Time for the studio:  what are your favourite pieces of gear and/or software to work with? 

My favourite is Fruity Loops, but I work with many other people and they are all into Ableton, so I use them both. But, in all honesty, I still prefer Fruity – easy to use and it sounds great!

Have you had gear you’ve used throughout your career that you still go to? 

In my old studio I had loads of gear, the whole old-skool Roland 101 / 303 / 505 / 727 / 808 / 909 / mks50 etc. But somewhere along the way I lost my 808 and 909, so the guy who has them… May you burn and rot in hell! Something always special is an old Syrinx synth I have, which always sounds cool.

What’s the newest piece of gear you have and what are you excited to try? 

I’m not a huge gear junkie, I just bought some new KRK speakers that I’m very happy with, the less plug-ins I have the better it is, otherwise I keep on looking and looking and looking…

Can you give us a general idea of your current setup?

Very simple for Ableton Mac with different midi controllers for Ableton Korg and Keylab. For Fruityloops a PC with the same controllers, some KRK speakers for the studio and I am ready 🙂 And some plug-ins which I tend to fall back too, Mercury, Moog, FM 7 etc. In my old studio I have a box with hardware but still have not moved it to my new place.

Your latest original, Julienzzz, along with fellow producers Raukwost, is an absolute banger.  Particularly, I enjoyed the heavy bass that you chose to employ, which seems to be something you don’t hear as often nowadays.  Can you tell us a bit about what the creative process was like for producing the track? 

First we did a different start for this, I brought in some samples and the track had more of a tribal feel to it. But after a few plays I felt it was not there yet, so we played around a bit and being influenced by rave throughout my career, I wanted to do something with a rave bass coming out of nowhere. It fitted the track like a glove and from my first test with an audience I knew it was something special and the amount of track IDs I had on this one made me feel sure, we had a winner!

What kind of philosophy do you approach when writing music nowadays, and has this always been with you or has your ideology about producing changed over the course of your career?

My philosophy has always been simple, I just want to make tracks that you want to dance to, or tracks that I would like to hear on the floor while I’m dancing. Although I did some other things in the past months I keep going back to making dancefloor stuff. However when I get old I will make music to lounge to, or I will start playing my guitar again!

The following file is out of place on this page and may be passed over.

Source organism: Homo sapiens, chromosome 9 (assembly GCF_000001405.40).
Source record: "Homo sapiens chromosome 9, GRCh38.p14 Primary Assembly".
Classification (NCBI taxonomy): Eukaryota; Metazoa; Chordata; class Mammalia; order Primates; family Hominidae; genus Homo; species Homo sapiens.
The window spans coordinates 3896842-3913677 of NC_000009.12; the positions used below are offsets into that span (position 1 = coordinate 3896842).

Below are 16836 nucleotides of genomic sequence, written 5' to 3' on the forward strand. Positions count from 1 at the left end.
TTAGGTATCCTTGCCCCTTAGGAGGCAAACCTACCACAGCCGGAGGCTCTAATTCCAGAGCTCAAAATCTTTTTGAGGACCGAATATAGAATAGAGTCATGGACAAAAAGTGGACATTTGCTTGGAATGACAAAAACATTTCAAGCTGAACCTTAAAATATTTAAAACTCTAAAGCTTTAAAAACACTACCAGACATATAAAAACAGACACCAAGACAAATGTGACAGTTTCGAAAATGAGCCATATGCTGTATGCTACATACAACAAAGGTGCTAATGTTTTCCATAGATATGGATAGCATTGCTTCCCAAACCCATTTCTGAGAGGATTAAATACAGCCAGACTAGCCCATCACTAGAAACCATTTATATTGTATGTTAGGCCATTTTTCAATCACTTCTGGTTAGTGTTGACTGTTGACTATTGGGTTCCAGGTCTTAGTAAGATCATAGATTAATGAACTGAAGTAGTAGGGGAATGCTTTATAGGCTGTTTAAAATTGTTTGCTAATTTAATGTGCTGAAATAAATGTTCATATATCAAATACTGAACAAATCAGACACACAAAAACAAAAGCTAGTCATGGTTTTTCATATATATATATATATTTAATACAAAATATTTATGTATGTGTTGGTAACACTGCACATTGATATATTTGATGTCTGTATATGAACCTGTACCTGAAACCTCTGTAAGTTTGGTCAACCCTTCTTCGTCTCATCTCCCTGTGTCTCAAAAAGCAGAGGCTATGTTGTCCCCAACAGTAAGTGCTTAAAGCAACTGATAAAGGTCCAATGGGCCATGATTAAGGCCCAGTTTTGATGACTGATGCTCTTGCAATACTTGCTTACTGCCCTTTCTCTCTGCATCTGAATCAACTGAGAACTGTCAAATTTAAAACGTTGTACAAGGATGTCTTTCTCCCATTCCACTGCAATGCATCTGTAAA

Getting a track signed to Bedrock can get no better for a producer. What was it like working with them on a label level, and what approach did you take when pitching them the track? 

I have met John on many occasions in the past and I knew he was playing a lot of my productions. With this one, I felt straight away he could play this, but to my surprise a day after sending it they wanted it for a release. I always wanted to do something for Bedrock, so no complaints 🙂

Do you have any advice for current producers about submitting new music to labels in 2014?  Alternatively, anything a young producer or artist should NEVER do?  Is there a good way they can submit music to you currently as well?

Well, instead of sending 10 tracks, send the best 2 you have. I’m more eager to listen to 2 tracks instead of 10, personally. Also, make sure your music really fits the label you are sending it to and always use Soundcloud links so I do not need to download stuff and listen to it straight away. Sending links to me is easy info@micheldehey.com

Are there any other new releases or projects on the horizon?  Any secrets or perhaps unannounced new work you’d like to share with us currently?

I’m working on a new project with Rauwkost and also with Mulder whom I did a release with for Defected. I’m also trying to start working with a new favourite producer of mine called Daniel Trim, from Barcelona, and working out some ideas for a few tracks with lyrics… As long as I don’t sing them it will be ok 🙂

Michel de Hey & Rauwkost – Julienzzz / Gibsome (featuring remixes by Ramon Tapia along with Paul C & Paolo Martini) is released this week on Bedrock.  Click here to read our review. 

Connect with Michel de Hey: www.facebook.com/micheldeheyofficial / www.souncloud.com/michel-de-hey